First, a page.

For a long time men believed that each form of life appeared separately on earth and that none had ever changed. They also believed that the earth itself was about four thousand years old. And so there was hardly time for much change to have occurred.
Scientists claim they have shown that these beliefs are wrong. Living forms have undergone many changes in their long history. These changes came about very slowly. All of these changes are summed up in the term, evolution. Evolution describes the many changes that have taken place, and is also a theory developed to explain those changes.
The man who laid the foundations for the modern theory of evolution was Charles Darwin. Darwin said that all life had evolved, and that descendants of a species could become different from the parent forms. These ideas were not new or unusual. But Darwin suggested how evolution might have occurred.
He called the process natural selection. He said that nature “selected” those organisms best suited to survive in the “struggle for existence.” Each organism differed slightly from other organisms and had its own individual traits. Some had traits that made them better able to survive that other. Therefore they lived longer and had more offspring. In this way, “beneficial” traits were passed on to a larger number of descendants.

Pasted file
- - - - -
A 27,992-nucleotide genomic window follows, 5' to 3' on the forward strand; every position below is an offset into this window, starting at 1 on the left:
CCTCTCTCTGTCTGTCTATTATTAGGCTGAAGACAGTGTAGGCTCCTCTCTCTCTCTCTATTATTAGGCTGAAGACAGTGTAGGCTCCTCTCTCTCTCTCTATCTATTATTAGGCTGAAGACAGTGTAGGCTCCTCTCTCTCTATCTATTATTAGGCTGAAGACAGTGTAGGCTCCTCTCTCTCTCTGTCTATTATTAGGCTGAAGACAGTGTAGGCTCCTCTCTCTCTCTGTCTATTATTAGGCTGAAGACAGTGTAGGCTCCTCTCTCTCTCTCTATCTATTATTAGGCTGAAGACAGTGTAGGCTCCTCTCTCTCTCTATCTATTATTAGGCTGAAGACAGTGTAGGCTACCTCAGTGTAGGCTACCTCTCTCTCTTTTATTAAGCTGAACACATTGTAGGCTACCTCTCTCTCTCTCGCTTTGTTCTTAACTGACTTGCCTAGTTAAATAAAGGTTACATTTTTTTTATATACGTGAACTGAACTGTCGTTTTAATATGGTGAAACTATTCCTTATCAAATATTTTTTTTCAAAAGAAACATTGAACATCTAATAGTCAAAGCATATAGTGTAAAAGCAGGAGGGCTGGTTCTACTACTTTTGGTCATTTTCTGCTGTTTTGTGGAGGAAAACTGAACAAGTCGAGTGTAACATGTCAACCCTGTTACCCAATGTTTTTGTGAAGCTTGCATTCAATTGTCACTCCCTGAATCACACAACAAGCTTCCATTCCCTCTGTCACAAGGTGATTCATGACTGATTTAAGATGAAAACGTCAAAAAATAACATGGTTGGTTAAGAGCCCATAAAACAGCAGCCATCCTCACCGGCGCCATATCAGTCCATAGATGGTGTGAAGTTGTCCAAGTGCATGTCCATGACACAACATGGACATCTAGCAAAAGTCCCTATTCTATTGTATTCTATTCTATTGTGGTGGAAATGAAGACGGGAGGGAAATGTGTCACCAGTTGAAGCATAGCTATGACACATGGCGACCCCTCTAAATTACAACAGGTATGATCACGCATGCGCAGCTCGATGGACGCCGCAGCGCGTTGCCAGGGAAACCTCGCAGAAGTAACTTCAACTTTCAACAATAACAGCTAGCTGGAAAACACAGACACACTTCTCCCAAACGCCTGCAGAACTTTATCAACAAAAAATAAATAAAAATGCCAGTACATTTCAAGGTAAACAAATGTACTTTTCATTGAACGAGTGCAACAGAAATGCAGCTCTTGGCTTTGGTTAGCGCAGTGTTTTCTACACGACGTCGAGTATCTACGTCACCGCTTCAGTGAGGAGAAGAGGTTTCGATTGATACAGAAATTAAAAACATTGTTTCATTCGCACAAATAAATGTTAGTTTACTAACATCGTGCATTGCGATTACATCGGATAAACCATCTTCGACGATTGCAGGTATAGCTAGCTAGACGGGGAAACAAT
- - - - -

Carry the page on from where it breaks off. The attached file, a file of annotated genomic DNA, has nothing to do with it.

Little by little, living things became so different from their ancestors that biologists classified them as separate and distinct species. Darwin believed that this was how new species originated. His theory still forms the basis of modern thinking on evolution.
Biologists later discovered that certain small chemical units called genes determine the traits that are passed from one generation to another. The genes change, or mutate, from time to time. A changed gene causes a variation in a trait, and if the change is favourable to survival, it may be passed on to the next generation.